Member Since:
    Oct 2, 2000
    star 6
    Fantastic job as always, Luuke!

    Here's my response:

    First of all, it seems pretty obvious to me, especially with the whole trilogy in mind, that Obi-Wan, though aware of Anakin's emotions, didn't want to put a strain on their friendship by ratting him out. He wanted to believe that Anakin had it under control.
    Second, Mace says "If the prophecy is true, your apprentice is the only one who can bring the Force back into balance", heavily implying that the Council desperately wants Anakin to be ready. They need him to be ready, in case the prophecy is true and the Force needs to be brought into balance soon.
    This is one of the Council?s great mistakes in this trilogy. They push Anakin too hard.
    On the other hand, they might also see that Anakin needs encouragement.
    Anakin is right there, keeping track of things with help from the Force. Besides, assassination attempts are more likely to happen at night, because it?s easier for an assassin to hide in the dark.
    Hello, refugee outfits?
    Padmé does have a tendency to not be too concerned with her own safety. It?s one of her character traits. Anakin isn?t about to just leave her alone, though, for apparent reasons.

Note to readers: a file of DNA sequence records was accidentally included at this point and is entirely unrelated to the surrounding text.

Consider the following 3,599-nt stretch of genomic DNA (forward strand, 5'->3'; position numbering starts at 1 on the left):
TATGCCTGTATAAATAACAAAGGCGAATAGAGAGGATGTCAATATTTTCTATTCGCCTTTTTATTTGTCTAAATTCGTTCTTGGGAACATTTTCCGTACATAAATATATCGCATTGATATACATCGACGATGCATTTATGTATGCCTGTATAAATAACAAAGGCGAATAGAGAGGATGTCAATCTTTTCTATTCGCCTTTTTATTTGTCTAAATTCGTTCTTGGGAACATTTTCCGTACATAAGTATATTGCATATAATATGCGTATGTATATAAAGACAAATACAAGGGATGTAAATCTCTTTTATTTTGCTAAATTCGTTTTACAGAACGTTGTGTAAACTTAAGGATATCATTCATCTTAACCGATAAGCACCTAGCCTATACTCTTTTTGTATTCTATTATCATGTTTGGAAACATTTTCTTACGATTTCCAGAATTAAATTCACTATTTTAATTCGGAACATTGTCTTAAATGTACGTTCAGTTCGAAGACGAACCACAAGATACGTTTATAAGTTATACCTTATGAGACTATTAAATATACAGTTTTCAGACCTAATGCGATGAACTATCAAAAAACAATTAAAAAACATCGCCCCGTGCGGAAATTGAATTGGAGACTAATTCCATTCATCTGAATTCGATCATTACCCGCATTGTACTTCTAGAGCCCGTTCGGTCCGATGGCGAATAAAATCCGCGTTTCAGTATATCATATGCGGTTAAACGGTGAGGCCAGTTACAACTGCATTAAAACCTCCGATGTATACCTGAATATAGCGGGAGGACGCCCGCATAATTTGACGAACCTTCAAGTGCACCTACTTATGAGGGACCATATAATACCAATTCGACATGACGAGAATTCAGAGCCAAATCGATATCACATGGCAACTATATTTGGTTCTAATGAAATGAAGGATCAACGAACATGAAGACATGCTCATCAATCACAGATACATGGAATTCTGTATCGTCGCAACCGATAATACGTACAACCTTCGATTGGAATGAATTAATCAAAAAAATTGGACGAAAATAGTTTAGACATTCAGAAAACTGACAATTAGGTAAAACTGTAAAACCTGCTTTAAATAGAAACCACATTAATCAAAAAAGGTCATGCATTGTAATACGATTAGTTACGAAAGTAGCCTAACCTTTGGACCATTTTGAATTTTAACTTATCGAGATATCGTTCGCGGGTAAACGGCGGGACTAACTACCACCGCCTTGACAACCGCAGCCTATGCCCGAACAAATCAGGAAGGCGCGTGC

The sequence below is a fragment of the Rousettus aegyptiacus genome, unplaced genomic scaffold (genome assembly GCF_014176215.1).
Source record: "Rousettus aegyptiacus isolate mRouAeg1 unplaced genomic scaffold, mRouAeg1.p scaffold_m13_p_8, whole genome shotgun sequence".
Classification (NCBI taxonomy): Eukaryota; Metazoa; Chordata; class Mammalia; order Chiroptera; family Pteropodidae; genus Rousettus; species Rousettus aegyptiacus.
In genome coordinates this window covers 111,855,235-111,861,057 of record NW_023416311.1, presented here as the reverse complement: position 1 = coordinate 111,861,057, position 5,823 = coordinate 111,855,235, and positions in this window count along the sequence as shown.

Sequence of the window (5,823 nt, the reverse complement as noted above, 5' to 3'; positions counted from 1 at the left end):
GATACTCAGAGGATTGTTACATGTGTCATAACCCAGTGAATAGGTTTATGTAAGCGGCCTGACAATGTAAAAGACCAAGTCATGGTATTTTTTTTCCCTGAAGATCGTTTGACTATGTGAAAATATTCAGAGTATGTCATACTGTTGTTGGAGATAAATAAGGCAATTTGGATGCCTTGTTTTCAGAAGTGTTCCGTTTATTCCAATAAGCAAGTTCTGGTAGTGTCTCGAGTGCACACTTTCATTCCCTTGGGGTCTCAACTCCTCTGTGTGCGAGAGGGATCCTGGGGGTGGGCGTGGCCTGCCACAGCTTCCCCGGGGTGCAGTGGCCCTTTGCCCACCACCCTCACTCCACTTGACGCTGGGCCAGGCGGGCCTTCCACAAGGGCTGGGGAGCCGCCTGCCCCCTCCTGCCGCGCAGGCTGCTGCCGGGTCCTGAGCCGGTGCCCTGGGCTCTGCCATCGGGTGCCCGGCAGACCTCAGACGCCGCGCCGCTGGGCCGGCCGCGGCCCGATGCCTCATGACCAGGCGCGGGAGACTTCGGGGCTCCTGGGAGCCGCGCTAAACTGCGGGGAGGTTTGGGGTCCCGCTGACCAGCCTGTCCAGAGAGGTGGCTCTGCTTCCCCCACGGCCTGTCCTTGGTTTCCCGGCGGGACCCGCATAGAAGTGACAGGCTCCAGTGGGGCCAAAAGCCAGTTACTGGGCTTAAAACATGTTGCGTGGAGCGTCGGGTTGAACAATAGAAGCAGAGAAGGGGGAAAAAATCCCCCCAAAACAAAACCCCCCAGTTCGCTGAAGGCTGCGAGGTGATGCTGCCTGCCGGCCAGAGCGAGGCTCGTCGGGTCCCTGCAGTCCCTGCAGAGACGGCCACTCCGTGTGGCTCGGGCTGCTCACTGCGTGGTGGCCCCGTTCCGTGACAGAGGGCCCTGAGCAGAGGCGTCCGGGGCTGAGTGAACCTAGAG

Regarding Jar Jar: Padmé had just been subject to two assassination attempts within a day. It?s likely that the official word is that she?s still on Coruscant, but staying away from the public until the matter is resolved.
    And Anakin is still protecting her, even when they are sitting in an open field ? which, BTW, is situated in a very isolated part of Naboo that apparently few know about.
    They are young fools. Is that so hard to accept?
    Anakin has been thinking about her every day since they parted ? probably because he fell in love with her back then and holds on to that love because she?s the only one who?s made him feel that way.
    Padmé has been dying a little bit each day since he came back into her life ? probably because seeing him again brings her back to how she felt the last time they spent time together. Apparently, that was a good feeling. With him, she can allow herself to be? herself. Apart from her family on Naboo, he?s probably quite unique in that aspect.
    That?s why they love eachother. If you?
  16. Cryogenic Force Ghost

    Member Since:
    Jul 20, 2005
    star 4
    AGH! Two discussions now ongoing! Will wrap this one up and then get to the next part of the RLM review!

    That's right. However, it doesn't come out of nowhere in the film, but rather, arises from a waking vision he has right there and then. Which, by the way, is a detail I've always liked, as it suggests his glimpses of the future are becoming more invasive: "Darth VADER!"